The Plumb family has left their children a hefty inheritance, except that they cannot access it until the youngest child turns forty. The Plumb childrThe Plumb family has left their children a hefty inheritance, except that they cannot access it until the youngest child turns forty. The Plumb children knew their whole lives that their inheritance or "The Nest" was coming, so they didn't fret too much over college tuition or large bills. However, everything changes when the eldest child, Leo, leaves a wedding early with one of the waitresses and crashes his car. The waitress loses her foot in the accident; plus, Leo was high and drunk. In order to pay for all the hospital bills and pay the waitress, their mother has allowed Leo to access "the nest" early. In fact, he has burned through almost all of it! When the other siblings find out, they decide to call a meeting to discuss how Leo is going to pay them back. He will, right? Just out of rehab, Leo shows up to the meeting and makes many empty promises, which the other siblings fall for. Cynthia D'Aprix Sweeney's debut, The Nest, is an enertaining novel that examines relationships and has tons of family drama. Read the rest of my review here: http://www.confessionsofabookaddict.c......more
Sisi: Empress on Her Own picks up where The Accidental Empress left off and while you don't really need to read the first book to enjoy this one, I hiSisi: Empress on Her Own picks up where The Accidental Empress left off and while you don't really need to read the first book to enjoy this one, I highly recommended it if you want a full picture of Sisi's extraordinary life. At this point, Sisi is frustrated at not having truly raised her eldest daughter and son, thanks to her domineering mother-in-law, but now that she has had her youngster daughter, Valerie, she is determined to not let her out of her sight. She often takes her away from court to her various country homes so she can not only be with her alone, but also ride her beloved horses. All this time away from home has put a strain on her relationship with her eldest son, Rudolf. When her daughter Gisela writes saying that she is concerned about Rudolf's tutor, Sisi packs up and heads home to Vienna. Things are always much different at court though. There are people who gossip about her relationship with Count Andrassy as well as her time apart from her husband. While there, Sisi longs to escape on her next adventure and is torn between her duty as Empress and doing what is best for herself. As time goes by there is even more in store for Sisi and her family. Rudolf struggles as he comes into his own as the Crown Prince, her youngest daughter is ready for marriage, and then there's always her shaky relationship with the Emperor. Fans of Allison Pataki won't be disappointed by Sisi: Empress on Her Own; it's definitely a sweeping and entertaining saga about one of the most fascinating people in history.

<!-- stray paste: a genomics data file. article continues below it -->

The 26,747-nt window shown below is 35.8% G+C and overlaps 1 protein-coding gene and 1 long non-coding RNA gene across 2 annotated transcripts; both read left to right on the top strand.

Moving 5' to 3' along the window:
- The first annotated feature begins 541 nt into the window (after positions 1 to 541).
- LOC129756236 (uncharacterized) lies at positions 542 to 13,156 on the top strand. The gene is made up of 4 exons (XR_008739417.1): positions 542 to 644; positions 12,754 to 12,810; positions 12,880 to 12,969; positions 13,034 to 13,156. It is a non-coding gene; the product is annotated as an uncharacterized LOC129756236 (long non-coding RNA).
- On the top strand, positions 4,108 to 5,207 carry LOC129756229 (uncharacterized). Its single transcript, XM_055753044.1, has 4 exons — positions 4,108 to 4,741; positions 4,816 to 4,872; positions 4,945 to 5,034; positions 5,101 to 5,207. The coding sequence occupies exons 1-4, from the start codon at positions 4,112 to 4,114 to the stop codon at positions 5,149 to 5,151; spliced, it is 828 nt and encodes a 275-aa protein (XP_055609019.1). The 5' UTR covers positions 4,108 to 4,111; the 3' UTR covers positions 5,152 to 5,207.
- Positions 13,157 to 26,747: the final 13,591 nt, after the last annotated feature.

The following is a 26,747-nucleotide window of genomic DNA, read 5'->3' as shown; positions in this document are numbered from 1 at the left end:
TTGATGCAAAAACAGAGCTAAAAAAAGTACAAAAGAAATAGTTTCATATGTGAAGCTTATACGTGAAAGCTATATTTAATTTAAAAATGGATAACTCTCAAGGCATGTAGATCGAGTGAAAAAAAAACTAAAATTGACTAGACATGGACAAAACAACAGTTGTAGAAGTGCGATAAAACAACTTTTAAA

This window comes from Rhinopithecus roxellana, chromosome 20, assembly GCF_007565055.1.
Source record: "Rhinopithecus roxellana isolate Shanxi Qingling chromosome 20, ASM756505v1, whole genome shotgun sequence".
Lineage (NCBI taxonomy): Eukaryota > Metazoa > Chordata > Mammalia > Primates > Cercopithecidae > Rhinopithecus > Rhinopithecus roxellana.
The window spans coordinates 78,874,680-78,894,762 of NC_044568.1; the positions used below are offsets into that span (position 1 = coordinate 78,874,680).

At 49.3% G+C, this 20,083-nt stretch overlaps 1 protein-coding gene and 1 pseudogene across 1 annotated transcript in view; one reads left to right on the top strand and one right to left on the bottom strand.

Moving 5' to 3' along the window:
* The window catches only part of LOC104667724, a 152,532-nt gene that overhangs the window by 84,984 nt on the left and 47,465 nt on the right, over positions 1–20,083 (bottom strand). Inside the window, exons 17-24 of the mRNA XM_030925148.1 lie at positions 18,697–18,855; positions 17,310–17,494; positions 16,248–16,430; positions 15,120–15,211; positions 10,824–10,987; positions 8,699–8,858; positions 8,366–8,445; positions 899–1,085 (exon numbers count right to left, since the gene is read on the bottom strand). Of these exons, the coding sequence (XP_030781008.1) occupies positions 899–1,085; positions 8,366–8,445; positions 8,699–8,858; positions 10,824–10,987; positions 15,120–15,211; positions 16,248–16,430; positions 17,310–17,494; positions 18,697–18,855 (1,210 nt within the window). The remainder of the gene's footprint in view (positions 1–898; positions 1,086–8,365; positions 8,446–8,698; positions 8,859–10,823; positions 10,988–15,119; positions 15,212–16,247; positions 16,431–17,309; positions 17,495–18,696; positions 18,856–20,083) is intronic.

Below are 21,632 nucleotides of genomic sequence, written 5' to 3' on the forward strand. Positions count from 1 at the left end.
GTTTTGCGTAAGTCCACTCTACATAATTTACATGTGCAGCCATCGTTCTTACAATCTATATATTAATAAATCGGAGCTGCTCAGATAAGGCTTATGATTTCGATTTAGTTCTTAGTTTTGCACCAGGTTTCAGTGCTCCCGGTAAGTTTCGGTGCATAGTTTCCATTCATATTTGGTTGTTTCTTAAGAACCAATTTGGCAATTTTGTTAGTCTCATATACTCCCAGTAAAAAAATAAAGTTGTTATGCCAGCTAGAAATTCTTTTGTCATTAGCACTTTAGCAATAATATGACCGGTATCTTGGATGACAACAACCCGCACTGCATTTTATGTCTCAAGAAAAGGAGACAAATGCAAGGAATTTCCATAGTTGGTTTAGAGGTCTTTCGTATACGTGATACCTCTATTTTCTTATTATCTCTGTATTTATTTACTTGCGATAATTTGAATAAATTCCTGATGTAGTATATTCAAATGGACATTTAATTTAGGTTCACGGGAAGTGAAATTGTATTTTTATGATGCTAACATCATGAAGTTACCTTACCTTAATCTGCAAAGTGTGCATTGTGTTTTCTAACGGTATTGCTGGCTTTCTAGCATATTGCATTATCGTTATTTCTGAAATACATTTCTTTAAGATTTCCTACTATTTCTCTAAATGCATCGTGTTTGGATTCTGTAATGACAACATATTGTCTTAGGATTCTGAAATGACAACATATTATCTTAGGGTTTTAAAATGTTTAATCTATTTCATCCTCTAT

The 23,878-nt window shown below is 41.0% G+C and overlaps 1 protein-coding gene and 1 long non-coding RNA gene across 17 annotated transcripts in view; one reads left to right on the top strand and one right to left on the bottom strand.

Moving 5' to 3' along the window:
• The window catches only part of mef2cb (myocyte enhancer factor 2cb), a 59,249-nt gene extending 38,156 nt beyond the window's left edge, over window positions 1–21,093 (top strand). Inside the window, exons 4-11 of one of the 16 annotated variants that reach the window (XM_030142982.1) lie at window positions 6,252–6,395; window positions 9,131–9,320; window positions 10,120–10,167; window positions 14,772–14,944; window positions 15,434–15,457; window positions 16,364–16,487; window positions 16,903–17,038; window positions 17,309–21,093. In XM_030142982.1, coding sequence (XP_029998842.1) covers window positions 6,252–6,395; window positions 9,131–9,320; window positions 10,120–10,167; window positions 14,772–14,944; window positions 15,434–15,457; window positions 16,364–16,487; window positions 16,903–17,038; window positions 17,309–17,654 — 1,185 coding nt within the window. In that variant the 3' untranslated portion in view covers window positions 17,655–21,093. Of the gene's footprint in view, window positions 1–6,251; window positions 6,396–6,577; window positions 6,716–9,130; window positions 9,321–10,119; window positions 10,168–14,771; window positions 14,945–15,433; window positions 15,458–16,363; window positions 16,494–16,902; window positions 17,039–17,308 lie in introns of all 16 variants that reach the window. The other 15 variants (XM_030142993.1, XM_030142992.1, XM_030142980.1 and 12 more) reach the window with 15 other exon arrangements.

Eden is your average high school freshman. She's sort of shy, is in band, and has one really good best friend. Her older brother is home from collegeEden is your average high school freshman. She's sort of shy, is in band, and has one really good best friend. Her older brother is home from college and his best friend, Kevin, is as well. Kevin is pretty much an honorary family member. They grew up with him and he often stays at their house for holidays. One night Kevin shockingly rapes Eden and threatens her if she tells anyone. Obviously, this sends Eden into a state of despair and unfortunately, self-destruction. Her rape not only changed her body and her relationships, but also the relationship with herself. She doesn't tell anyone what happened and it festers like an infected wound. The story is told over her four years of high school and even though she tries to move on, what happened to her always comes back to haunt her that is until she confronts it. Amber Smith's debut, The Way I Used to Be, is a tough read. It examines situations that will make readers feel uncomfortable, but it's an important novel as this is a reality for many young people today. Read the rest of my review here: http://www.confessionsofabookaddict.c......more